Embark in Colon, PanamaA seaport on Panama’s Caribbean coast, the country’s second-largest city offers numerous parks and monuments, as well as the largest duty-free shopping zone in the Americas. Embark your luxurious floating hotel and enjoy time to settle into your stateroom before the ship casts off late this evening for your Panama Canal cruise.
Portobelo, Panama / Transit Canal
Discover Portobelo, a fishing village on the northern part of the Isthmus of Panama whose sleepy nature today belies its storied history. Here, you can see remnants of the 17th- and 18th-century fortifications built when it was the greatest port in Central America and today a UNESCO World Heritage Site.
This evening, you’ll experience a transit of one of the world’s great engineering marvels: the Panama Canal. During this 51-mile cruise, which ranks high on the “must-see” list of most cruise enthusiasts, you’ll enter the series of locks that raises ships about 85 feet above sea level, then lowers them back down again at the other side of the isthmus—all by force of gravity, without the use of any pumps. In the middle of the canal, you’ll sail through the 166-square-mile Gatun Lake—once the largest manmade lake in the world.
Panama City, PanamaSpend the day discovering the capital of the Republic of Panama and Central America’s capital of international finance. You might wish to explore Panama Viejo, the original founding site, which was destroyed in 1671 by the pirate Captain Henry Morgan, or Casco Viejo, built later that year and surrounded by fortifications to protect against future pirate attacks. Both are UNESCO World Heritage Sites. You might also view the Canal from the Miraflores Visitors Center and browse the museum … venture out to the scenic Amador Causeway, where Frank Gehry’s Biomuseo (Biodiversity Museum) is expected to open in 2013 … or shop for handicrafts from one of Panama’s seven living Indian tribes.
Isla de Coiba, PanamaA port call on Isla de Coiba, the largest island in Central America, gives you the opportunity to experience Coiba National Park. A Panamanian penal colony until 2004, it is comprised mostly of unspoiled virgin rainforest. Perhaps you’ll search for rare indigenous plants and a host of wildlife, including howler monkeys, scarlet macaws, crested eagles, and turtles. Or head for the beautiful white-sand beaches at the north end of the island.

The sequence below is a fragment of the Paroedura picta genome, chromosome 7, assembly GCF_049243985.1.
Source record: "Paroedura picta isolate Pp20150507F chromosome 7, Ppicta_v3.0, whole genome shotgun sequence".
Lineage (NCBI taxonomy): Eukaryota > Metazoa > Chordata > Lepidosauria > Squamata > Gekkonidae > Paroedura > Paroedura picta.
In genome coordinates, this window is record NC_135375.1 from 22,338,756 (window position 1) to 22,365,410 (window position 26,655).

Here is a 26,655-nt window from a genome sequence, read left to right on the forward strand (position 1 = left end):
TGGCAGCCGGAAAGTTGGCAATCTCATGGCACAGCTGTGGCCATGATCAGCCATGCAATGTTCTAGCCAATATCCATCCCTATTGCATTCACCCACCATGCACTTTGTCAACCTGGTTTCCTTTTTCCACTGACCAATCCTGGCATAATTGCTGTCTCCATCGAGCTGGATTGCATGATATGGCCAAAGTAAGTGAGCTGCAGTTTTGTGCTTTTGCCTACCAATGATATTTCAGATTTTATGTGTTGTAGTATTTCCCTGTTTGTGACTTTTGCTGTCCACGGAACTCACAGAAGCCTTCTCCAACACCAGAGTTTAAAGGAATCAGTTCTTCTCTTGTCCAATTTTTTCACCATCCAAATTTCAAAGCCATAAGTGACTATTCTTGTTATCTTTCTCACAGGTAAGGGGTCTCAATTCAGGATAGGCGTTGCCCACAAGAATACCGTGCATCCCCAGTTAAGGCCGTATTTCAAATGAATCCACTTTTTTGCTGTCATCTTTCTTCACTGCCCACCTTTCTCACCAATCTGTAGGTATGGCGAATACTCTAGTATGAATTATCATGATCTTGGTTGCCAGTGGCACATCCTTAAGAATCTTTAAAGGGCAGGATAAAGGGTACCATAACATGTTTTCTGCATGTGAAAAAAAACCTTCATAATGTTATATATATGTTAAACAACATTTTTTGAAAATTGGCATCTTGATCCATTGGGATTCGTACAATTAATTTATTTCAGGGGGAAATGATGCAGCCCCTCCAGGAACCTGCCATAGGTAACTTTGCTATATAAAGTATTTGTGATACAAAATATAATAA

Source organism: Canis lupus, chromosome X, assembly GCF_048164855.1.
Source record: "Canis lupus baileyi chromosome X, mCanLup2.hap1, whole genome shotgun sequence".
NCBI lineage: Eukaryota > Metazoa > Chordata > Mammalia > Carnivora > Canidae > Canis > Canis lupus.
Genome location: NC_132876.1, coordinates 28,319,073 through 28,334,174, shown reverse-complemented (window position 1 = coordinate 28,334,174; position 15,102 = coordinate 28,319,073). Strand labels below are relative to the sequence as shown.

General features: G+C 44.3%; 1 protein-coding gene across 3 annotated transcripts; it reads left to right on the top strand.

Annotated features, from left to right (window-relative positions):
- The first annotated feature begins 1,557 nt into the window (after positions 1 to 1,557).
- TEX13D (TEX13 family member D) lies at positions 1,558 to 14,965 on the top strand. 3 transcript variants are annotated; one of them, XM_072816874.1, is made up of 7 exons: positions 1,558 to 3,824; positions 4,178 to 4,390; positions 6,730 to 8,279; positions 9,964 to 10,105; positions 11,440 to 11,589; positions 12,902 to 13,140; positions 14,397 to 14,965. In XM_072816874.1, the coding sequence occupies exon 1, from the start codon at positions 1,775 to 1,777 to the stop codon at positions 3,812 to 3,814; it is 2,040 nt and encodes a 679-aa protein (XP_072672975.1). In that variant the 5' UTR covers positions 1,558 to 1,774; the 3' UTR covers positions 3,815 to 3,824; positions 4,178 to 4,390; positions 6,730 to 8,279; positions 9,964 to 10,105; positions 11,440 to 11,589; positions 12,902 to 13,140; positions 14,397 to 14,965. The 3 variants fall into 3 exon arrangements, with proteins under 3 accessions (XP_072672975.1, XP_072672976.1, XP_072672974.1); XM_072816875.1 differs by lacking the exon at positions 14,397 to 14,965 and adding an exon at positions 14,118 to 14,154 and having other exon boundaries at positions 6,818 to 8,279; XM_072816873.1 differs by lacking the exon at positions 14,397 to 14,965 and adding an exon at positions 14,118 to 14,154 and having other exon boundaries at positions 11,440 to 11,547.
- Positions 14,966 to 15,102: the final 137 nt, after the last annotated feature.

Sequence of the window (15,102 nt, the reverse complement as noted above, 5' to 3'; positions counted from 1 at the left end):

Golfito, Costa RicaLiterally “Little Bay,” this small port town is located on the southern Pacific coast of Costa Rica, near the border of Panama. Admire the excellent beaches set against the backdrop of the Refugio Nacional de Vida Silvestre Golfito (Golfito Wildlife Refuge), part of Costa Rica’s national parks system, featuring steep hills carpeted with pristine rainforest. Or take advantage of the sportfishing and duty-free shopping for which Golfito is renowned.
Quepos, Costa RicaSet on an inlet surrounded by tropical rain forest, this Costa Rican village was home to the Quepo Indians until the mid-1700s. Today, it is an ecotourism and sportfishing mecca. Enjoy the high-spirited, friendly locals, who celebrate life with dancing in the streets and frequent festivals and other events. Explore the village center, a charming, compact area brimming with shops, galleries, restaurants, and bakeries set on the beach. Or venture the short distance to Manuel Antonio National Park—the country’s smallest park, yet one of the most biodiverse places in the world, with beautiful rain forests, beaches, and coral reefs.
Isla Tortuga, Costa Rica / Curu Wildlife Reserve
Literally “Turtle Island,” Isla Tortuga, off the southern tip of Nicoya Peninsula, is home to wildlife reserves and refuges, with plenty of walking trails. As you cruise here, you might spot manta rays, pilot whales, or whale sharks. Then, come ashore to enjoy white-sand beaches shaded by coconut palms and perhaps go swimming or embark on a glass-bottom boat ride on emerald waters. Snorkelers can search for stingrays, angel fish, spinner dolphins, octopus, and sharks, while divers can explore the shipwrecks that have become havens for a variety of marine life.
In the afternoon, The Moana sails to Curú Wildlife Reserve, a privately owned wildlife reserve on Nicoya Peninsula. The park is pioneering in its combination of protected wildlife reserve and sustainable, low-impact agriculture. Among the animals you might see in the wild here are white-faced monkeys, howler monkeys, spider monkeys, scarlet macaws, collared peccary, coati, coyotes, iguanas, and hundreds of species of tropical and migratory birds. Curú also boasts one of the most beautiful beaches on Nicoya Peninsula.
Disembark in Puerto Caldera, Costa RicaYour voyage comes to an end in Puerto Caldera, a small port town on Costa Rica’s Pacific coast. You’ll disembark The Moana here after breakfast this morning.